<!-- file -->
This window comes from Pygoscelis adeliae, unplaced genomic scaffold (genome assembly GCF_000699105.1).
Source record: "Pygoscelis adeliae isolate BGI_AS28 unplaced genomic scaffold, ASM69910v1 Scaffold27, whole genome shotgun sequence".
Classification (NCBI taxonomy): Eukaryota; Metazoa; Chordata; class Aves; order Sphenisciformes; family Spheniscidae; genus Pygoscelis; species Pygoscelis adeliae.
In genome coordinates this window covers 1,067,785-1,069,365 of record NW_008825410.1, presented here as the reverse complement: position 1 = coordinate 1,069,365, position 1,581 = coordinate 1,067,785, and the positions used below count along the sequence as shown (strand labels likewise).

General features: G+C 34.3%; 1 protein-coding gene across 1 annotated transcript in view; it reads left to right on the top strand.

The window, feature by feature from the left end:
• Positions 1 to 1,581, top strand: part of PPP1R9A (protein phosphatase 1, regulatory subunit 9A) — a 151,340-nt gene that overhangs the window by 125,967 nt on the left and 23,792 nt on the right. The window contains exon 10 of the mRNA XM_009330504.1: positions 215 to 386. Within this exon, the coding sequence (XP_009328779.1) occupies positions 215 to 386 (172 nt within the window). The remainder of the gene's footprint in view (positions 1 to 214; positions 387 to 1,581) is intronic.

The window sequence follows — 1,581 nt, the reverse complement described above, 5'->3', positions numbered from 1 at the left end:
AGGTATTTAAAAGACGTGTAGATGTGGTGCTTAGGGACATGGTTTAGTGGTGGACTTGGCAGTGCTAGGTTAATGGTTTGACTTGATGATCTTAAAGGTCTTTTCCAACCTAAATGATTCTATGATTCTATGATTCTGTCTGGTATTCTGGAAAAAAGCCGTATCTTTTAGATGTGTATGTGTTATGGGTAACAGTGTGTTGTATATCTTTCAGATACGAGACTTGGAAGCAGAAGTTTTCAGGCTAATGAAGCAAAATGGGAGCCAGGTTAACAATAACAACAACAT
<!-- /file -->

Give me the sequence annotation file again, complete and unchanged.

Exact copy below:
This window comes from Pygoscelis adeliae, unplaced genomic scaffold (genome assembly GCF_000699105.1).
Source record: "Pygoscelis adeliae isolate BGI_AS28 unplaced genomic scaffold, ASM69910v1 Scaffold27, whole genome shotgun sequence".
Classification (NCBI taxonomy): Eukaryota; Metazoa; Chordata; class Aves; order Sphenisciformes; family Spheniscidae; genus Pygoscelis; species Pygoscelis adeliae.
In genome coordinates this window covers 1,067,785-1,069,365 of record NW_008825410.1, presented here as the reverse complement: position 1 = coordinate 1,069,365, position 1,581 = coordinate 1,067,785, and the positions used below count along the sequence as shown (strand labels likewise).

General features: G+C 34.3%; 1 protein-coding gene across 1 annotated transcript in view; it reads left to right on the top strand.

The window, feature by feature from the left end:
• Positions 1 to 1,581, top strand: part of PPP1R9A (protein phosphatase 1, regulatory subunit 9A) — a 151,340-nt gene that overhangs the window by 125,967 nt on the left and 23,792 nt on the right. The window contains exon 10 of the mRNA XM_009330504.1: positions 215 to 386. Within this exon, the coding sequence (XP_009328779.1) occupies positions 215 to 386 (172 nt within the window). The remainder of the gene's footprint in view (positions 1 to 214; positions 387 to 1,581) is intronic.

The window sequence follows — 1,581 nt, the reverse complement described above, 5'->3', positions numbered from 1 at the left end:
AGGTATTTAAAAGACGTGTAGATGTGGTGCTTAGGGACATGGTTTAGTGGTGGACTTGGCAGTGCTAGGTTAATGGTTTGACTTGATGATCTTAAAGGTCTTTTCCAACCTAAATGATTCTATGATTCTATGATTCTGTCTGGTATTCTGGAAAAAAGCCGTATCTTTTAGATGTGTATGTGTTATGGGTAACAGTGTGTTGTATATCTTTCAGATACGAGACTTGGAAGCAGAAGTTTTCAGGCTAATGAAGCAAAATGGGAGCCAGGTTAACAATAACAACAACAT